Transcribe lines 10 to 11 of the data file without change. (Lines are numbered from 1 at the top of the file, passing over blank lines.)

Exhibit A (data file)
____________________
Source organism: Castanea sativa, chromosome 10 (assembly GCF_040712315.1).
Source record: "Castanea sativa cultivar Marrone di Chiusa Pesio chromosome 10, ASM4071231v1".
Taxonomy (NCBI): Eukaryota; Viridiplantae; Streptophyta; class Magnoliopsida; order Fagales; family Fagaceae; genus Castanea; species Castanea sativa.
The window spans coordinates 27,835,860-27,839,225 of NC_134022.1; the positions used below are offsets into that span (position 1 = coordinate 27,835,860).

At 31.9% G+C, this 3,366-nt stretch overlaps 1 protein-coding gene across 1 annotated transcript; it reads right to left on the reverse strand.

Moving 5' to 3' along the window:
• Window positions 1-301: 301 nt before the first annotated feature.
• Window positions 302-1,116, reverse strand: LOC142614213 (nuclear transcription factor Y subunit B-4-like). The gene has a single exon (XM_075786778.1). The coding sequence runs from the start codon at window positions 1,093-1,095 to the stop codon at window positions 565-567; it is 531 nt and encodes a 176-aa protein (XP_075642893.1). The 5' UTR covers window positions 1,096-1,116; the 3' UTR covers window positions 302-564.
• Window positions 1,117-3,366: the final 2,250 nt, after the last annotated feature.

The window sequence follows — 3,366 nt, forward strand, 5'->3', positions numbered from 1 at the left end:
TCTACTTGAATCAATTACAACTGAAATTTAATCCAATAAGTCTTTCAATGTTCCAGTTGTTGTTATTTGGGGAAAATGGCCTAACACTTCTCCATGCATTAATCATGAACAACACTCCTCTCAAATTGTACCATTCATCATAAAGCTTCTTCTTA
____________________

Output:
The window sequence follows — 3,366 nt, forward strand, 5'->3', positions numbered from 1 at the left end:
TCTACTTGAATCAATTACAACTGAAATTTAATCCAATAAGTCTTTCAATGTTCCAGTTGTTGTTATTTGGGGAAAATGGCCTAACACTTCTCCATGCATTAATCATGAACAACACTCCTCTCAAATTGTACCATTCATCATAAAGCTTCTTCTTA